Co-Authors: Mauro Magi, Lida Garcia, Michel Vandenbranden, Rémi Palmantier, Alain Jacquet

    Abstract:

    Background Modified allergens with reduced IgE-binding activity represent an elegant approach to circumvent the risk of anaphylactic reactions in allergen-specific immunotherapy. Objective The current work investigated the effect of heat denaturation on the allergenic properties of recombinant ProDer p 1, a precursor form of the major house dust mite allergen Der p 1. Methods The IgE reactivity was estimated by direct and competition ELISA. The immunogenicity of heat-denatured ProDer p 1 was evaluated in naive and Der p 1-Allergic mice. Results Heat denaturation in reducing conditions drastically reduced the in vitro ProDer p 1 IgE reactivity toward human Allergic sera. In naive mice, heat-denatured ProDer p 1 generated mixed TH1-TH2 Responses characterized by the absence of specific IgE with concomitant rise in specific IgG2a titers and the presence of IL-5 and IFN-γ in splenocyte cultures. In contrast, natural Der p 1 or native ProDer p 1 induced typical strict TH2-biased Allergic Responses with strong IgG1 and IgE titers, whereas spleen cells exhibited only high IL-5 secretion. Moreover, native or heat-denatured ProDer p 1 vaccinations prevented airway eosinophil infiltrations after challenge. Although native or heat-treated ProDer p 1 adjuvanted with SBAS1b induced mixed TH1-TH2 Responses in Allergic mice, heat-denatured ProDer p 1, compared with native ProDer p 1, proved to be more effective in redirecting the TH2-Allergic Response toward T H1. Conclusion Taken together, our results suggest that variants of Der p 1 with reduced IgE-binding reactivity could represent hypoallergenic molecules suitable for allergen-specific immunotherapy.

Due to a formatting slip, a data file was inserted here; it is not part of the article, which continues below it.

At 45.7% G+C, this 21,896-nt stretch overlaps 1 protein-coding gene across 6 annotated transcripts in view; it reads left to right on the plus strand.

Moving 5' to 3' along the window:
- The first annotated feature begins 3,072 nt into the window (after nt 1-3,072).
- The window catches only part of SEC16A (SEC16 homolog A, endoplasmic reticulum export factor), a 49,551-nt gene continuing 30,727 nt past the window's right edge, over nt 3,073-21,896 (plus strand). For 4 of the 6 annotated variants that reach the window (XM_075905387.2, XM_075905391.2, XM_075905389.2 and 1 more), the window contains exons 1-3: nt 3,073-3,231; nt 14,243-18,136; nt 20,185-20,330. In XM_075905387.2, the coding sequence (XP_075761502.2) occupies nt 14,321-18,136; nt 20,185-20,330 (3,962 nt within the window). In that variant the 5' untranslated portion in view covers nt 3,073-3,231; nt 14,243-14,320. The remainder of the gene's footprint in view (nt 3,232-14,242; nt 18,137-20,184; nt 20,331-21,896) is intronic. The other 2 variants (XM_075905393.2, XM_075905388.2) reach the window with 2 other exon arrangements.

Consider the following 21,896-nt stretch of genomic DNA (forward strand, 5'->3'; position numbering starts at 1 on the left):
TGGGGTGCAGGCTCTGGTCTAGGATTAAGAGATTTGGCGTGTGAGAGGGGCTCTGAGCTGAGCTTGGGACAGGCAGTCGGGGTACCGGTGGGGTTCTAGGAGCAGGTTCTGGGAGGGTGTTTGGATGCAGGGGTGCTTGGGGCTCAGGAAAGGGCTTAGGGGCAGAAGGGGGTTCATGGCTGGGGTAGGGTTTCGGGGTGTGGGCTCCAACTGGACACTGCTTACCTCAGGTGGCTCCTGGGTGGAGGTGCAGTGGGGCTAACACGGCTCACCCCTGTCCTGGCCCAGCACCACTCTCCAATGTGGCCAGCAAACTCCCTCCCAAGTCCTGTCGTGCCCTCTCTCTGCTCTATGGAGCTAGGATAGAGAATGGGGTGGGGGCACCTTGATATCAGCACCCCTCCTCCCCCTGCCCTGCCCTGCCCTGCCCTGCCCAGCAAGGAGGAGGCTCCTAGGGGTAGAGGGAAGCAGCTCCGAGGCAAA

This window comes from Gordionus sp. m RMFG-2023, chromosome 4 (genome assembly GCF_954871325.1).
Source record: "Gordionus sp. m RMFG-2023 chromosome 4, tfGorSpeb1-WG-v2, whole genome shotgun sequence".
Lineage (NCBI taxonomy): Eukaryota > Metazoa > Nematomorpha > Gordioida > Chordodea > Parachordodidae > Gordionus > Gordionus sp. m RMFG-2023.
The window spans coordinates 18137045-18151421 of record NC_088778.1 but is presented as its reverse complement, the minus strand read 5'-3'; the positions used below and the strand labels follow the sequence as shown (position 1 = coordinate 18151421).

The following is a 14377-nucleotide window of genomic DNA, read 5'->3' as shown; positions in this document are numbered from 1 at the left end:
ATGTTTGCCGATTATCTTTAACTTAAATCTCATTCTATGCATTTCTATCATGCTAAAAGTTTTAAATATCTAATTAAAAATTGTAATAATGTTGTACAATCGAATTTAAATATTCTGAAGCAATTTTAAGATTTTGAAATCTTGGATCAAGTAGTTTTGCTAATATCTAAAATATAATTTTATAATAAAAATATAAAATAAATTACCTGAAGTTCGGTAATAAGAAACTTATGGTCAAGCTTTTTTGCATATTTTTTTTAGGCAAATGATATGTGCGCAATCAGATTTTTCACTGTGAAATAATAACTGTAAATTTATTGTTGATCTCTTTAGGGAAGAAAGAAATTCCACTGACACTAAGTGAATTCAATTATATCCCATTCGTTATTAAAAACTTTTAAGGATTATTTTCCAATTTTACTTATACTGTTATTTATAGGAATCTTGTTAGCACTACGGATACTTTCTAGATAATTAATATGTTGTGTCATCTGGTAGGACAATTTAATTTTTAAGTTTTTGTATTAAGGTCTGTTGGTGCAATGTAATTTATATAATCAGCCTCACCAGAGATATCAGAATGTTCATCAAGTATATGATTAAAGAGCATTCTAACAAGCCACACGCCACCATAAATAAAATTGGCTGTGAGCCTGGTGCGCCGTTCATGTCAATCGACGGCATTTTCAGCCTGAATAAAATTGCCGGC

L Pons – 3rd expert on this subject based on the ideXlab platform

  • soy immunotherapy for peanut Allergic mice modulation of the peanut Allergic Response
    The Journal of Allergy and Clinical Immunology, 2004
    Co-Authors: L Pons, Usha Ponnappan, Renee A Hall, Pippa Simpson, Gael Cockrell, Michael C West, Hugh A Sampson, Ricki M Helm, Wesley A Burks

    Abstract:

    Background Allergen-specific immunotherapy (IT) is an effective therapeutic modality to prevent further anaphylactic episodes in patients with insect sting hypersensitivity and is being investigated for peanut allergy. So far, peanut-specific IT has been unsuccessful because of the side effects of therapy. Soybean seed storage proteins share significant homology with the respective peanut allergens. Objective This study was undertaken in mice to investigate whether specific doses of soybean would desensitize peanut-Allergic mice. Methods C3H/HeJ mice were sensitized to peanut with 3 intraperitoneal (IP) injections of crude peanut extract. The mice were desensitized by IP injections with either crude peanut or soybean extract for 4 weeks, 3 times a week. Controls included placebo desensitization with PBS and naive mice. After 2 weeks of rest, mice were challenged IP with crude peanut extract. Thirty minutes later, symptom scores and body temperatures were recorded. Serum immunoglobulins, peanut-induced splenocyte proliferation, and secreted cytokines were measured before and after desensitization. Results The clinical symptoms in the soybean- and peanut-desensitized animals were markedly reduced compared with the placebo-treated mice. Specific IgG1 levels to crude peanut were significantly lower in the soy IT group than in the peanut IT group. The cellular Response to crude peanut was also downregulated in the soy IT group, as shown by decreased peanut-specific stimulation indices and a cytokine profile skewed toward a T H 1 Response. Conclusions Soy IT can be used to desensitize/downregulate peanut-specific Response in peanut-Allergic mice and could provide a new therapeutic intervention for peanut allergy.